As an adjuvant to conventional chemotherapy treatments, ascorbate has been shown in non-small-cell lung cancer cell lines to enhance the cytotoxicity of chemotherapy [19][20]. In pancreatic cancer cell lines, ascorbate enhances the cytotoxic effect of gemcitabine and paclitaxel by decreasing chemoresistance [21]. In a study that included in vitro experiments with 11 different cancer cell lines, around half of the cell lines tested were resistant to ascorbate cytotoxicity, a response associated with high levels of catalase activity [22], suggesting a potential role for catalase in mediating ascorbate’s cytotoxicity effects. Finally, both cell lines and a murine xenograft model of colorectal cancer with KRAS mutation demonstrated that high concentrations of ascorbate enhanced the cytotoxic effect of chemotherapy [23]. In parallel, in preclinical models of KRAS-mutated colorectal cancer, the combination of ascorbate and chemotherapy improved tumour regression, and this response depended on SVCT-2 expression in tumour cells [24].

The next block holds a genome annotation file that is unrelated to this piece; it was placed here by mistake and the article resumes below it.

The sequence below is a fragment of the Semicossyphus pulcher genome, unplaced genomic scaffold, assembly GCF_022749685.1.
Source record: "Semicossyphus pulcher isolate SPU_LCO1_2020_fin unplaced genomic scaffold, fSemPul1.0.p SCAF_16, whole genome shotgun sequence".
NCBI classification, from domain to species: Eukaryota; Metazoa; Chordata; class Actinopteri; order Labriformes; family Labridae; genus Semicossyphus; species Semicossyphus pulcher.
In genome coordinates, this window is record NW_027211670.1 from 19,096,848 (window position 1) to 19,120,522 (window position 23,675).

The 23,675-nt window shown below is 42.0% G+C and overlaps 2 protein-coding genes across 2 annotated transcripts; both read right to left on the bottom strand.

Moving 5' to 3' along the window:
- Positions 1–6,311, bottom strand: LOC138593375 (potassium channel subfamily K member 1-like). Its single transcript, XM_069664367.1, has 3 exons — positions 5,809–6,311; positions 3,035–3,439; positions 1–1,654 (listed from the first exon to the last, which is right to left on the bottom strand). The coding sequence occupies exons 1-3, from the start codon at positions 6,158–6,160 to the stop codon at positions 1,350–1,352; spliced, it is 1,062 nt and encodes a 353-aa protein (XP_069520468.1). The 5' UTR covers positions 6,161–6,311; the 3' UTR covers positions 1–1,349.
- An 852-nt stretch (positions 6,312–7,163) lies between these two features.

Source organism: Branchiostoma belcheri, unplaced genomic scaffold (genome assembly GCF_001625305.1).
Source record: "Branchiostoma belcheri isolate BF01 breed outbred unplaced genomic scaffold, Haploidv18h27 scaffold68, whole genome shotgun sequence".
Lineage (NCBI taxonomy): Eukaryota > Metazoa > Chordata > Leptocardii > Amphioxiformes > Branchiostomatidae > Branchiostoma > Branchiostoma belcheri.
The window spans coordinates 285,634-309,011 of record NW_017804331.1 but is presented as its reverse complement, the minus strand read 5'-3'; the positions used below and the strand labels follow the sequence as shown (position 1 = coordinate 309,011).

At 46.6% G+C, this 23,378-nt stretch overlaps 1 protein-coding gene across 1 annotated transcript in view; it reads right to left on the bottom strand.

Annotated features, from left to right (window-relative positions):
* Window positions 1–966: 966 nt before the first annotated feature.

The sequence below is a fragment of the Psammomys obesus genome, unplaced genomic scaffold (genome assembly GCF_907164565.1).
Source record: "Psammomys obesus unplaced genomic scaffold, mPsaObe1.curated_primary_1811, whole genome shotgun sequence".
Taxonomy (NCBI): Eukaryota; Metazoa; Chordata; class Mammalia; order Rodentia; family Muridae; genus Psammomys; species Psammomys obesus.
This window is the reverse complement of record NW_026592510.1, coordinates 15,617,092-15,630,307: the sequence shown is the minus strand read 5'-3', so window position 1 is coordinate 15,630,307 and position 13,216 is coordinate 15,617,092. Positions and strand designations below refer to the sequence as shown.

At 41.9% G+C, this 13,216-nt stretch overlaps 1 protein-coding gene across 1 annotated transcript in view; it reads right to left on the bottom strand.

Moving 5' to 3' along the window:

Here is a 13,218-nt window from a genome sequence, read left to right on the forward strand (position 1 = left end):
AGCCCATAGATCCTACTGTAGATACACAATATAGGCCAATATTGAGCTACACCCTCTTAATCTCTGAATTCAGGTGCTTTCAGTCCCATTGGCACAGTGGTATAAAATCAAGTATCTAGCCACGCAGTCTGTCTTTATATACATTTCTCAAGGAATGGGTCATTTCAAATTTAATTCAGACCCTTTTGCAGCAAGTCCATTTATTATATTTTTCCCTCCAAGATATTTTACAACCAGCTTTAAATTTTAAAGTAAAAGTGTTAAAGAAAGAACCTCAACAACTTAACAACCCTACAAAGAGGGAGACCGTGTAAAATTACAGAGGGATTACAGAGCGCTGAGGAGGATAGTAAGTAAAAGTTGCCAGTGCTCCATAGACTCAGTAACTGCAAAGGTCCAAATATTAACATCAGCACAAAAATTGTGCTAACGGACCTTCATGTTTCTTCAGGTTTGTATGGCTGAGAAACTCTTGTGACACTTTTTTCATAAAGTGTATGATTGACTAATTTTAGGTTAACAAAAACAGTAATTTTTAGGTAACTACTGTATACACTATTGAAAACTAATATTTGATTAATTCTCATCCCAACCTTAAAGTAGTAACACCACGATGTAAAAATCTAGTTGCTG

More recently, ascorbate has also been powerfully combined with biological therapy in cancer treatment. In HER2-positive breast cancer cell lines, treatment with high concentrations of ascorbate and a monoclonal antibody targeting HER2, trastuzumab, resulted in a decrease in tumour cell proliferation compared to trastuzumab alone [25]. Furthermore, a combination of a high concentration of ascorbate and immunotherapy (anti PD1 and/or anti CTLA4 antibodies) showed improved cytotoxic effects in pancreatic, breast, melanoma, and colorectal cancer models [26]. These promising results suggest that ascorbate enhances cytotoxic tumour cell killing in immunotherapy. Further studies addressing the mechanisms of this phenomenon will make clear whether this synergy will be clinically relevant.
Overall, observational prospective cohort studies have found no association or a modest inverse association between ascorbate intake and the risk of cancer [27][28][29][30].